Why work during your holidays?
So you'll miss out on a couple of hours lying in the sun or playing in the snow. But look at all the pluses – apart from the money, you'll be meeting new people in a new setting, and that could even lead to a more permanent job one day.
One of the biggest rewards a holiday job can give you is experience, especially if you're a student. Even if the work isn't anything like what you want to do in the future, you'll learn the basics of what's expected in the world of work and how to deal with other people in a professional environment. Every job you have and everything you do in life helps you build up your CV [internal link].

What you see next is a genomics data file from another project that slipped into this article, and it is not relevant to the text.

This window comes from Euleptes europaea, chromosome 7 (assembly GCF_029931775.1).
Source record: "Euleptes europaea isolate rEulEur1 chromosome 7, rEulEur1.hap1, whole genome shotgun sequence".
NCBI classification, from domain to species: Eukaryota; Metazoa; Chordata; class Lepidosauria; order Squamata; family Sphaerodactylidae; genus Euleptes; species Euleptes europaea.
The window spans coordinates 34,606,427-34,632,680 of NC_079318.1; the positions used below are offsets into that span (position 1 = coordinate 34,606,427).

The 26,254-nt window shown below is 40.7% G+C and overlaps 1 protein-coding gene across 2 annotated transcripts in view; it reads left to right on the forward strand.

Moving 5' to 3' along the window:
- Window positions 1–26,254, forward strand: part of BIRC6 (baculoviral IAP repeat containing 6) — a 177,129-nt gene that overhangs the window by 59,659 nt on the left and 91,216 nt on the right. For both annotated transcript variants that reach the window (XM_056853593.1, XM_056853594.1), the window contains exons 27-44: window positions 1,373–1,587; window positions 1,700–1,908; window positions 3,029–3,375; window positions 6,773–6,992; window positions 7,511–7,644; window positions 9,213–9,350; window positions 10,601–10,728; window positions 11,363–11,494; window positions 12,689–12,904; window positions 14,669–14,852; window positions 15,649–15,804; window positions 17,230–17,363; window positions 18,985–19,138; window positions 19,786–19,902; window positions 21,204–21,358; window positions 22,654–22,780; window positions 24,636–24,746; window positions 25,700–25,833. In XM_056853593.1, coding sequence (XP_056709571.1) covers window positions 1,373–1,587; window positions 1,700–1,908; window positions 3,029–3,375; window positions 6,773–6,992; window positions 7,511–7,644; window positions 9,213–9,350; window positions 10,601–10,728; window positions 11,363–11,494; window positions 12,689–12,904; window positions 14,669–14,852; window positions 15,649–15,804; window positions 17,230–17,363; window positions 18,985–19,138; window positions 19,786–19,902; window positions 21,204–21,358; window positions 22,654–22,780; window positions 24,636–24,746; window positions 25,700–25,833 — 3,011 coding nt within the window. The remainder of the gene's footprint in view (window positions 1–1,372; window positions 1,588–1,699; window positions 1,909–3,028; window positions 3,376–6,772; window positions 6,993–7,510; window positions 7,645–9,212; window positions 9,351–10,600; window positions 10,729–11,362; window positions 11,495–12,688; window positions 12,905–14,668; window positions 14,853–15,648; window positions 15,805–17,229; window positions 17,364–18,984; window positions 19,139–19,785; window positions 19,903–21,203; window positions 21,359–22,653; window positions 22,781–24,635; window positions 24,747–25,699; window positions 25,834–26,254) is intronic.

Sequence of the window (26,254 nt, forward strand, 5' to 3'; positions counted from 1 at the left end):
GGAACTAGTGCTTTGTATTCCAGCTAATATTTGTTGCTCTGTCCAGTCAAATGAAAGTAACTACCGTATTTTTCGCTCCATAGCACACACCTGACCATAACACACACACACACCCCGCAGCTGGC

Working holidays in the EU
For summer or winter holidays, and even for short breaks, there are plenty of options. You can work in hotels, restaurants, bars or even pick fruit during the summer. In the south you can try your luck as a lifeguard or surf instructor, in the north you can ski through the winter. And if you're not free for very long, you could try daily or hourly jobs – such as catering or hosting at an event.
Don't get taken for a ride
Some smaller workplaces like bars, restaurants, etc. might not offer you a formal work contract – but don't let them take advantage of that. Make clear at the start that you expect them to stick to what you agree, in terms of pay and working hours.
Where to look
Picking Jobs – seasonal / harvest work around the world
Work in another European country [internal link]
Employment in Europe [internal link]